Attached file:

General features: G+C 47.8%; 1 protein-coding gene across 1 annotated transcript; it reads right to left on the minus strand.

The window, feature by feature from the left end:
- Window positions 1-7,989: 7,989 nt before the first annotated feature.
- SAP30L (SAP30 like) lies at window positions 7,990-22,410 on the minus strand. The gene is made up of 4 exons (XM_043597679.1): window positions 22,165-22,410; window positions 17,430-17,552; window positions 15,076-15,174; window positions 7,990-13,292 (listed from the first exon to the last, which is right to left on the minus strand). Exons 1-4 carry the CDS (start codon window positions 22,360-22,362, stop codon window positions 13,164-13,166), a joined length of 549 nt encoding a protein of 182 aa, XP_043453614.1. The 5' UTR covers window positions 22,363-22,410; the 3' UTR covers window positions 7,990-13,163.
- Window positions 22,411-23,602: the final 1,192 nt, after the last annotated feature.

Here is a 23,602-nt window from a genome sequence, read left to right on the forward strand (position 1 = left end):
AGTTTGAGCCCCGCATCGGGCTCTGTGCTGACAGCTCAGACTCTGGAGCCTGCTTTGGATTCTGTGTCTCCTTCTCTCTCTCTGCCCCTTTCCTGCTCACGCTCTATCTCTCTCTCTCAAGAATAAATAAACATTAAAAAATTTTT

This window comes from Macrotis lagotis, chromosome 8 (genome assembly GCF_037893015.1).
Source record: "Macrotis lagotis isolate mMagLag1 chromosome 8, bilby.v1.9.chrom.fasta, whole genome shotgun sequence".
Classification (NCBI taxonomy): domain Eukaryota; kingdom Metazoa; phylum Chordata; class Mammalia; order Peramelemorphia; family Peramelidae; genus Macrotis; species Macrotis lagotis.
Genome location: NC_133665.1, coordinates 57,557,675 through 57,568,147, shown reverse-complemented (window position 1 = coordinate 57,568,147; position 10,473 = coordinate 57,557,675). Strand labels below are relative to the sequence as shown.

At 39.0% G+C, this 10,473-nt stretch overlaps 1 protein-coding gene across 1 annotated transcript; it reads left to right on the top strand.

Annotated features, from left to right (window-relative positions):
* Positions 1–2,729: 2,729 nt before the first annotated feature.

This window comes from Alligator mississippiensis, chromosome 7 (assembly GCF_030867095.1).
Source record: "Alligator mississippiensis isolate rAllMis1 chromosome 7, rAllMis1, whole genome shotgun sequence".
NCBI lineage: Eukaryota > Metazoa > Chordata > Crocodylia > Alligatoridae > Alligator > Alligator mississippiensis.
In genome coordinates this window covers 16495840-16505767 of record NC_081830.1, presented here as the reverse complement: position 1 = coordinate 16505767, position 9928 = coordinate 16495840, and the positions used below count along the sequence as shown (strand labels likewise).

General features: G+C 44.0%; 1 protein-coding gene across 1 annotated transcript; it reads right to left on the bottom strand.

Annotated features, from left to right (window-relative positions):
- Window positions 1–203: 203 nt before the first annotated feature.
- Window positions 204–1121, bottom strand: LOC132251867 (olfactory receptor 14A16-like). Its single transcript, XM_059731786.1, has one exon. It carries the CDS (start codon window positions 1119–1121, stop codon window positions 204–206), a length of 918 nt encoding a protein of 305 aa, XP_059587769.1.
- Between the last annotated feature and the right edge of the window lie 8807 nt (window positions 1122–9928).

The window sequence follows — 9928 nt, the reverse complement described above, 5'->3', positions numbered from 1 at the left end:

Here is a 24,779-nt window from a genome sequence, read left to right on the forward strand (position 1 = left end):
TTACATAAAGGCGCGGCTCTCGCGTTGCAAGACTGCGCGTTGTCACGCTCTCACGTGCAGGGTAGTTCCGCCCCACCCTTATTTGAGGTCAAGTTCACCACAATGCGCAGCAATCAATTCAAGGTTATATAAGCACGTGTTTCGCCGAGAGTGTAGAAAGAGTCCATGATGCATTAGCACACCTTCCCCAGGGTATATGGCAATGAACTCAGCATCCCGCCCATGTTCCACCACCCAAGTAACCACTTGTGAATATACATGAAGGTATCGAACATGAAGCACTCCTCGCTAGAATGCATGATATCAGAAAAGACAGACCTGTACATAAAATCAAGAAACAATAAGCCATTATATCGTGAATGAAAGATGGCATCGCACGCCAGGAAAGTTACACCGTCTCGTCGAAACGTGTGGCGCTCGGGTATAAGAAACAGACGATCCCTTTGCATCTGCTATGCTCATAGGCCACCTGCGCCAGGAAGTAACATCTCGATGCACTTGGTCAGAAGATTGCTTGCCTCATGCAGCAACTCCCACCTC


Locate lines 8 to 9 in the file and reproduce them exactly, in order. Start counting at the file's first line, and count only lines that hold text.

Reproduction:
This window comes from Macrotis lagotis, chromosome 8 (genome assembly GCF_037893015.1).
Source record: "Macrotis lagotis isolate mMagLag1 chromosome 8, bilby.v1.9.chrom.fasta, whole genome shotgun sequence".